The 2002 murder case of Chantilly native Justin Wolfe — who sat on Death Row for more than a decade before having his conviction overturned by a federal appeals court in August —will be heard once again, according to Prince William County prosecutors.
On Aug. 16, a three-judge panel of the U.S. Court of Appeals for the 4th Circuit ruled that Wolfe’s trial was tainted by the prosecution’s withholding of evidence, and ruled his conviction should be vacated.
The same conclusion was previously reached by Judge Raymond A. Jackson of the U.S. District Court in Norfolk, who in 2011 vacated Wolfe’s murder conviction and death sentence on grounds he was denied constitutional rights.
In 2010, an order from the U.S. Eastern District Court of Virginia for a new evidentiary hearing cleared the way for material not originally presented in court, including evidence the defense thought was withheld that could have benefitted Wolfe, such as recordings of interviews with witnesses, as well as Barber's affidavit.
This order led to the 2011 overturning of Wolfe’s conviction, and again to the ruling last month by the 4th Circuit Court.
Although that ruling vacated Wolfe’s sentence, it allowed for Wolfe to be retried by the Commonwealth for murder, as well as Wolfe’s original firearm and drug conspiracy charges.
Prince William County prosecutors announced this week that Fairfax County Commonwealth’s Attorney Raymond F. Morrogh (D), has been appointed as a special prosecutor in Wolfe’s new trial, which is currently scheduled to begin on Oct. 15.
A 1999 graduate of Chantilly High School, Wolfe was convicted in 2002 of ordering the 2001 killing of Daniel Robert Petrole Jr., a community college student and Centreville High School graduate.
The slaying exposed a massive drug ring that supplied a large segment of Northern Virginia with high-grade marijuana.
Petrole supplied Wolfe and others with multiple pounds of marijuana on a regular basis, according to testimony at Wolfe’s 2002 trial. A Prince William County jury convicted Wolfe primarily on the words of another former Chantilly student, Owen Merton Barber IV.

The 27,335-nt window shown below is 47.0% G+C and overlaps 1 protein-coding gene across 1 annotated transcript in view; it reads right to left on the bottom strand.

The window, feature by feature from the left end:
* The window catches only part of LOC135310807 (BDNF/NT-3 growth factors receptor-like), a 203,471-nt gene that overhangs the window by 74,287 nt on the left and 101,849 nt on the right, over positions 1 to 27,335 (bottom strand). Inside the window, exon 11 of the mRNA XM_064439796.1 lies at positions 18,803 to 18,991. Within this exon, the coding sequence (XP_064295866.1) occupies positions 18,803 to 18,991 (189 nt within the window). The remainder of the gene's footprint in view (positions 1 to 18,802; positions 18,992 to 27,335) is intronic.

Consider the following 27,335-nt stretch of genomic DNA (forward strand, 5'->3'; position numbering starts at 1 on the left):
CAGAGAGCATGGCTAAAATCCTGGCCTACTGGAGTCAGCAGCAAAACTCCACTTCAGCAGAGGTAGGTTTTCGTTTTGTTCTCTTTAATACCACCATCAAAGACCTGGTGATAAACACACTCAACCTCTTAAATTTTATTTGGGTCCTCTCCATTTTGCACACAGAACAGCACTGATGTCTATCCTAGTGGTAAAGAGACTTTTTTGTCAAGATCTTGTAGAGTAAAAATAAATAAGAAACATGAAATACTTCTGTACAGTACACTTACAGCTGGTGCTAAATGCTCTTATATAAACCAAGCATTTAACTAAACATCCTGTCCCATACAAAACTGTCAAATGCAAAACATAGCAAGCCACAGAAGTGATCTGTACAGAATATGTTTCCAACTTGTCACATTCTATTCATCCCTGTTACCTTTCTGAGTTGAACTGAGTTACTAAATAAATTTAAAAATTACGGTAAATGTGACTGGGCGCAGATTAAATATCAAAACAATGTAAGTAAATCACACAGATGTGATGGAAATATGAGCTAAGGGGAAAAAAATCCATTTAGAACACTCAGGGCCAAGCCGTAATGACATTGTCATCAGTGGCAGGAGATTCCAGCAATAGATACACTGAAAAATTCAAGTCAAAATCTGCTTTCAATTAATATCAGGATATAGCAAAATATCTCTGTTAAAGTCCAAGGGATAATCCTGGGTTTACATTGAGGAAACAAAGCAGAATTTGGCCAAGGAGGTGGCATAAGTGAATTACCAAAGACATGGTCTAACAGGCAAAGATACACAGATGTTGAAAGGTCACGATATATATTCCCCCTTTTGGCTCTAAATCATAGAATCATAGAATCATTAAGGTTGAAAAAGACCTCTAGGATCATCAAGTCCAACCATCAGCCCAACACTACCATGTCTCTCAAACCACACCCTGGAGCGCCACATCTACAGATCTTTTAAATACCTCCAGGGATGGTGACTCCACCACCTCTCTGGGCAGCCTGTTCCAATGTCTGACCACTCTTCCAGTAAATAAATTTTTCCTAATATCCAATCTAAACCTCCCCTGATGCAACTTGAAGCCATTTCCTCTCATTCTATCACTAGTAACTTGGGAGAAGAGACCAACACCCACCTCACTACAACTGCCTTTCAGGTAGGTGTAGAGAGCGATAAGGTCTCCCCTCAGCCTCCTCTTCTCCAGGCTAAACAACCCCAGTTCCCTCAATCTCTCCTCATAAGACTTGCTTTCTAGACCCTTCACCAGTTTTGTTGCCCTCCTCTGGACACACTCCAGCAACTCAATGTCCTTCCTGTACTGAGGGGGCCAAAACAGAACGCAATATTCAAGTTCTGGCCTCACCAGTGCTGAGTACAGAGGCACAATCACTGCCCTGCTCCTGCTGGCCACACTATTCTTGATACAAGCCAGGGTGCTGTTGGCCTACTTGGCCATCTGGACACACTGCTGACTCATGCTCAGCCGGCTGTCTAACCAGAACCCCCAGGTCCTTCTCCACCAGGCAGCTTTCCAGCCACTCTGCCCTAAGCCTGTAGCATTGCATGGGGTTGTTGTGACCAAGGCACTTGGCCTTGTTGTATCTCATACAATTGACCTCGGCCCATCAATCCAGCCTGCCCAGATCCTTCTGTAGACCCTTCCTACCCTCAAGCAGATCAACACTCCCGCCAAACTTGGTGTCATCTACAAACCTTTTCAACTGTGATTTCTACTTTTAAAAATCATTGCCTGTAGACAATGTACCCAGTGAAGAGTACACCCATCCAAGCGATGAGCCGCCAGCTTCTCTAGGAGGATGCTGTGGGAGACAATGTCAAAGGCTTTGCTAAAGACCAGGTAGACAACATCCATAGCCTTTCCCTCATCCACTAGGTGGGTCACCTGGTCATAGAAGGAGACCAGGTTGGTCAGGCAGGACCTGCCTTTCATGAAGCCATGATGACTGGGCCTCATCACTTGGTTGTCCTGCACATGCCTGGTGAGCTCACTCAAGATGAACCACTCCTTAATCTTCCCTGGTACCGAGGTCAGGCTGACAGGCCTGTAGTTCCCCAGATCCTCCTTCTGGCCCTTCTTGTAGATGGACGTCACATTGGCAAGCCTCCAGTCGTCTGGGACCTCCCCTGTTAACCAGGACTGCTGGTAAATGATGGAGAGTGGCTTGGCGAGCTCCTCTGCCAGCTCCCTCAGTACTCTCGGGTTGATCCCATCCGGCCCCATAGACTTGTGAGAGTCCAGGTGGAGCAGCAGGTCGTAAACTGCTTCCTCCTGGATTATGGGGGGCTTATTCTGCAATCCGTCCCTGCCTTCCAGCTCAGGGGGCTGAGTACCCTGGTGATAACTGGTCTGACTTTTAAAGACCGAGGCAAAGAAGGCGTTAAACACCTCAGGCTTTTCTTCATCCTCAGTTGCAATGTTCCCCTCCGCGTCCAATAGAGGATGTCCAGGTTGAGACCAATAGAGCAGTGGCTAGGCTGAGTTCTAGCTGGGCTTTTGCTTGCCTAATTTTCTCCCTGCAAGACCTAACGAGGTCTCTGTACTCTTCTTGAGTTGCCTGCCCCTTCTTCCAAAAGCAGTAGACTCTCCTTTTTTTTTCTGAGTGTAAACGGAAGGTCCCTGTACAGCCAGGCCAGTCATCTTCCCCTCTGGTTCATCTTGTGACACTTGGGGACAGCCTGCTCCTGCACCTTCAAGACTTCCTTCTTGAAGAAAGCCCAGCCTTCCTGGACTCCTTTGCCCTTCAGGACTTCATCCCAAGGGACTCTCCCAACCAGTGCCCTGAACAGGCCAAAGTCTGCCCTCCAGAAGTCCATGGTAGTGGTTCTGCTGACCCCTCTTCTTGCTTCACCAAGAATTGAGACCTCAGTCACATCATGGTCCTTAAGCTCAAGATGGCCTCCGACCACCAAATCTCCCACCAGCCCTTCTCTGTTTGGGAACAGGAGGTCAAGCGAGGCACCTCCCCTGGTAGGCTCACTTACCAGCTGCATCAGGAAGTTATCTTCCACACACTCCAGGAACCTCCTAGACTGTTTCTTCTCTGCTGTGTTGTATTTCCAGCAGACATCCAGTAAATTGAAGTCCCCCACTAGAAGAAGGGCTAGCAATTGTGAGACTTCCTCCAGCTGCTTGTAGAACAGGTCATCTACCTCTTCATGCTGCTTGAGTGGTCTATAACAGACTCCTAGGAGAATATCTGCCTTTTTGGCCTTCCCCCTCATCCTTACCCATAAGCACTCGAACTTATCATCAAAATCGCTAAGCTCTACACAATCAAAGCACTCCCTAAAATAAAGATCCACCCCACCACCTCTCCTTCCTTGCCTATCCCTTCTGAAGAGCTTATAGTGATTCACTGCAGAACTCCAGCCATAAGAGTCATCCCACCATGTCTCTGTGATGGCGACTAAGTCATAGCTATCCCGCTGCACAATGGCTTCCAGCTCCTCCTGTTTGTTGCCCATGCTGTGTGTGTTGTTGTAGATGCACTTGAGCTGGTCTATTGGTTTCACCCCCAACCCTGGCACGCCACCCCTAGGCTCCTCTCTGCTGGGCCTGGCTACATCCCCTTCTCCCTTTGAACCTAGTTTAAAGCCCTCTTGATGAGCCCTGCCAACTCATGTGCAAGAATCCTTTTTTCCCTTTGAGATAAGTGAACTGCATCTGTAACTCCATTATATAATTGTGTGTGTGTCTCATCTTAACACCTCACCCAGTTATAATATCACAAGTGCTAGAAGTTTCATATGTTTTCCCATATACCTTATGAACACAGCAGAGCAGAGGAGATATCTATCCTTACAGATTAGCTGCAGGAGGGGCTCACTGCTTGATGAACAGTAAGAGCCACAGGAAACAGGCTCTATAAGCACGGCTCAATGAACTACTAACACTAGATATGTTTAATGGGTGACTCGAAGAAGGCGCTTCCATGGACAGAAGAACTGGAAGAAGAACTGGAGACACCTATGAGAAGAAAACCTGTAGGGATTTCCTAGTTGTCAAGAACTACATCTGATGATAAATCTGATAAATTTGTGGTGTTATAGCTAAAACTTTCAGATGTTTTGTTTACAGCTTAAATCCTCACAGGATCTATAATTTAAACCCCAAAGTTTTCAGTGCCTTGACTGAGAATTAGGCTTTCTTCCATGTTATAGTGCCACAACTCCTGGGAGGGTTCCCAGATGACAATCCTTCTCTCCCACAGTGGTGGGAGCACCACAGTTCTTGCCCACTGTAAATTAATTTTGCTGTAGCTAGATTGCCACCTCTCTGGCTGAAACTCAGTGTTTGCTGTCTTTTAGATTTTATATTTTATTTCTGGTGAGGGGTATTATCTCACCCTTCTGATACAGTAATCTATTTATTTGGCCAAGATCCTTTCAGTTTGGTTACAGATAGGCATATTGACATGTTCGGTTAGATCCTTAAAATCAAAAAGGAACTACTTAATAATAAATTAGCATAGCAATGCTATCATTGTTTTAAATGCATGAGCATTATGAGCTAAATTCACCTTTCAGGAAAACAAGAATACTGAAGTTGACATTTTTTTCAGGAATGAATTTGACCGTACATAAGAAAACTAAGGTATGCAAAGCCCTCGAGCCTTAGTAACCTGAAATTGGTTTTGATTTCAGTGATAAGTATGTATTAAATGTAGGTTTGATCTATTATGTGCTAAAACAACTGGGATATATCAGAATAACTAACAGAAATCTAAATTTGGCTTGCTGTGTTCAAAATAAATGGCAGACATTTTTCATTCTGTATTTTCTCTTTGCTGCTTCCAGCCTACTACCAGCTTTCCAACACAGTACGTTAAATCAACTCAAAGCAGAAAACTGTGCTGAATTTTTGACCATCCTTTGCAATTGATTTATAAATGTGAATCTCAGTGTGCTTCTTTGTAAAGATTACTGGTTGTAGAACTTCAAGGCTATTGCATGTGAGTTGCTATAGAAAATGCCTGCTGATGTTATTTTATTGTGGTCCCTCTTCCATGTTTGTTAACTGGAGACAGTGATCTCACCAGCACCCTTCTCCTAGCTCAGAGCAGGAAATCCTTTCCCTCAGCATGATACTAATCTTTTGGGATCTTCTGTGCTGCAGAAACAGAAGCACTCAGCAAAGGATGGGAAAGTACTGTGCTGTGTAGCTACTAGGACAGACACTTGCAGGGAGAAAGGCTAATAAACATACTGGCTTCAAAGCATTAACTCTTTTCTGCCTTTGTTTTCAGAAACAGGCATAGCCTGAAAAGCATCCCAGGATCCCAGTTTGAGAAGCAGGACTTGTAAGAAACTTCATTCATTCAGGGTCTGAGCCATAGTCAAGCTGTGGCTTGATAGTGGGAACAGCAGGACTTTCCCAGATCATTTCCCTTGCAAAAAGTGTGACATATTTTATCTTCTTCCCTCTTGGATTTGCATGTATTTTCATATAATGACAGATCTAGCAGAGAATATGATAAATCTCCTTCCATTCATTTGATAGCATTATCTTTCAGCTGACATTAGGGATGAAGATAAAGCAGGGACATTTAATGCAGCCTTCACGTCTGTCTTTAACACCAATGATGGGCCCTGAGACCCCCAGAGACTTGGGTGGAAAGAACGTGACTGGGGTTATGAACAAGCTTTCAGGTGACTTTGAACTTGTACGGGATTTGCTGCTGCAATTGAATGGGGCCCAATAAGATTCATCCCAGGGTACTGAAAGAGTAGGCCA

According to court documents and testimony, Barber gunned down Petrole after stalking him for more than an hour. As Petrole parked his car in front of his newly purchased townhouse in the Braemar community of Bristow in Prince William County, Barber walked up to the passenger side of Petrole's car and fired his weapon into the victim. Barber pleaded guilty and received a life sentence, instead of the death penalty, for testifying against Wolfe.
According to court records, police found nearly 50 pounds of marijuana, more than $130,000 in cash, a large quantity of Ecstasy pills, several weapons and body armor in Petrole's house. They also found a list of people who owed Petrole money, including Wolfe.
Wolfe maintained his innocence in Petrole’s killing, although he also was convicted of several drug and weapons charges. He briefly fled the area after Petrole's death, and later claimed he was scared of receiving drug charges as police investigated the killing. He then turned himself in to police, hoping to persuade prosecutors he had nothing to do with the killing.
“He said to me, ‘Mom, they think I had something to do with Danny’s death,’” his mother, Terri Steinberg said. “He said to me, ‘I have to clear my name.’”
In court, Barber admitted killing Petrole, but in December 2005 in a 13-page affidavit he recanted his claim that Wolfe ordered or had any part in the killing.
In that 2005 affidavit, Barber stated: "Justin [Wolfe] had nothing to do with the killing of Daniel Petrole. There was no agreement between Justin and me to kill Danny Petrole. I did not have any discussion, at any time, with Justin about killing Danny Petrole. I lied and implicated Justin because I felt I had no choice."
Barber detailed in the affidavit alleged pressure put on him by Prince William County prosecutors — led by Commonwealth’s Attorney Paul Ebert — and his own defense attorney to testify against Wolfe or face a possible death sentence.
“This case has already gone on too long, wasted too much taxpayer money, and destroyed too many lives,” said a disheartened Steinberg.